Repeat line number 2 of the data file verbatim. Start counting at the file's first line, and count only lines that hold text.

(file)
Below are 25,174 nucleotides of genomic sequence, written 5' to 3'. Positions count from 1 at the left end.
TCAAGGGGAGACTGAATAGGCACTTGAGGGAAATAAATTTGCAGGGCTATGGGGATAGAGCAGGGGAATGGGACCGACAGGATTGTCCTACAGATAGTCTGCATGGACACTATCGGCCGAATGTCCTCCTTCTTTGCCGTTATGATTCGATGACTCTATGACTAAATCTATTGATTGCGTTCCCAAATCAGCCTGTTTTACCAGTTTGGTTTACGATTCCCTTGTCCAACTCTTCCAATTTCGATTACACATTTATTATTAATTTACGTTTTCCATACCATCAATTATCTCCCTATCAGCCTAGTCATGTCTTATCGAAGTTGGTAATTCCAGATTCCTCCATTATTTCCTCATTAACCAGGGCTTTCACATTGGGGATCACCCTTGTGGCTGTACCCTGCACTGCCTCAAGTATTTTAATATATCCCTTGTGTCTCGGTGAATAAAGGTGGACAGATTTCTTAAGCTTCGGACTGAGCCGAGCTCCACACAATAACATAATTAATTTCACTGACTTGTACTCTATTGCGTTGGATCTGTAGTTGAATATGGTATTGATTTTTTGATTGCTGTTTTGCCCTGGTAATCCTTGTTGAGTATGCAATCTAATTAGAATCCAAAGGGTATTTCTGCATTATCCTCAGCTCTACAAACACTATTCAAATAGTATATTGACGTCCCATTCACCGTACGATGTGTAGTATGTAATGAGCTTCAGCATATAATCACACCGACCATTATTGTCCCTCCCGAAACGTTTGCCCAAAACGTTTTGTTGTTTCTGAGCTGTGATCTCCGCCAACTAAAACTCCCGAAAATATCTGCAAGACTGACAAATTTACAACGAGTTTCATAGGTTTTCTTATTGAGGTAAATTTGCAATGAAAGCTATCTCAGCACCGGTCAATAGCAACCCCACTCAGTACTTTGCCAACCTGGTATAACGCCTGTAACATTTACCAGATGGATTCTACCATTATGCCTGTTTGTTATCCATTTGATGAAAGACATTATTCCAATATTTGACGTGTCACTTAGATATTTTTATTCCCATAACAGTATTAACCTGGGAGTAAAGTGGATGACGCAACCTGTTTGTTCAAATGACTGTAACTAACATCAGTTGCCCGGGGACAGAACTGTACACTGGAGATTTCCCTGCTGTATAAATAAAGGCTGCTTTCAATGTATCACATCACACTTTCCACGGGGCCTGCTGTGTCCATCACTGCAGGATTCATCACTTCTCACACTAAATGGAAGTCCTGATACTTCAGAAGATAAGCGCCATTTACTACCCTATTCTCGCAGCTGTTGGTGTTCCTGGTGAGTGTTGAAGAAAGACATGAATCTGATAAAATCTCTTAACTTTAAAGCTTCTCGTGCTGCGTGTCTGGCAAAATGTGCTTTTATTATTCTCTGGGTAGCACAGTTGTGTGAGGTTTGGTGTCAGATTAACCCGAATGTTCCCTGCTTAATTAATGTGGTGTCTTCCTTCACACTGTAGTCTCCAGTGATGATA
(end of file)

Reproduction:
TCAAGGGGAGACTGAATAGGCACTTGAGGGAAATAAATTTGCAGGGCTATGGGGATAGAGCAGGGGAATGGGACCGACAGGATTGTCCTACAGATAGTCTGCATGGACACTATCGGCCGAATGTCCTCCTTCTTTGCCGTTATGATTCGATGACTCTATGACTAAATCTATTGATTGCGTTCCCAAATCAGCCTGTTTTACCAGTTTGGTTTACGATTCCCTTGTCCAACTCTTCCAATTTCGATTACACATTTATTATTAATTTACGTTTTCCATACCATCAATTATCTCCCTATCAGCCTAGTCATGTCTTATCGAAGTTGGTAATTCCAGATTCCTCCATTATTTCCTCATTAACCAGGGCTTTCACATTGGGGATCACCCTTGTGGCTGTACCCTGCACTGCCTCAAGTATTTTAATATATCCCTTGTGTCTCGGTGAATAAAGGTGGACAGATTTCTTAAGCTTCGGACTGAGCCGAGCTCCACACAATAACATAATTAATTTCACTGACTTGTACTCTATTGCGTTGGATCTGTAGTTGAATATGGTATTGATTTTTTGATTGCTGTTTTGCCCTGGTAATCCTTGTTGAGTATGCAATCTAATTAGAATCCAAAGGGTATTTCTGCATTATCCTCAGCTCTACAAACACTATTCAAATAGTATATTGACGTCCCATTCACCGTACGATGTGTAGTATGTAATGAGCTTCAGCATATAATCACACCGACCATTATTGTCCCTCCCGAAACGTTTGCCCAAAACGTTTTGTTGTTTCTGAGCTGTGATCTCCGCCAACTAAAACTCCCGAAAATATCTGCAAGACTGACAAATTTACAACGAGTTTCATAGGTTTTCTTATTGAGGTAAATTTGCAATGAAAGCTATCTCAGCACCGGTCAATAGCAACCCCACTCAGTACTTTGCCAACCTGGTATAACGCCTGTAACATTTACCAGATGGATTCTACCATTATGCCTGTTTGTTATCCATTTGATGAAAGACATTATTCCAATATTTGACGTGTCACTTAGATATTTTTATTCCCATAACAGTATTAACCTGGGAGTAAAGTGGATGACGCAACCTGTTTGTTCAAATGACTGTAACTAACATCAGTTGCCCGGGGACAGAACTGTACACTGGAGATTTCCCTGCTGTATAAATAAAGGCTGCTTTCAATGTATCACATCACACTTTCCACGGGGCCTGCTGTGTCCATCACTGCAGGATTCATCACTTCTCACACTAAATGGAAGTCCTGATACTTCAGAAGATAAGCGCCATTTACTACCCTATTCTCGCAGCTGTTGGTGTTCCTGGTGAGTGTTGAAGAAAGACATGAATCTGATAAAATCTCTTAACTTTAAAGCTTCTCGTGCTGCGTGTCTGGCAAAATGTGCTTTTATTATTCTCTGGGTAGCACAGTTGTGTGAGGTTTGGTGTCAGATTAACCCGAATGTTCCCTGCTTAATTAATGTGGTGTCTTCCTTCACACTGTAGTCTCCAGTGATGATA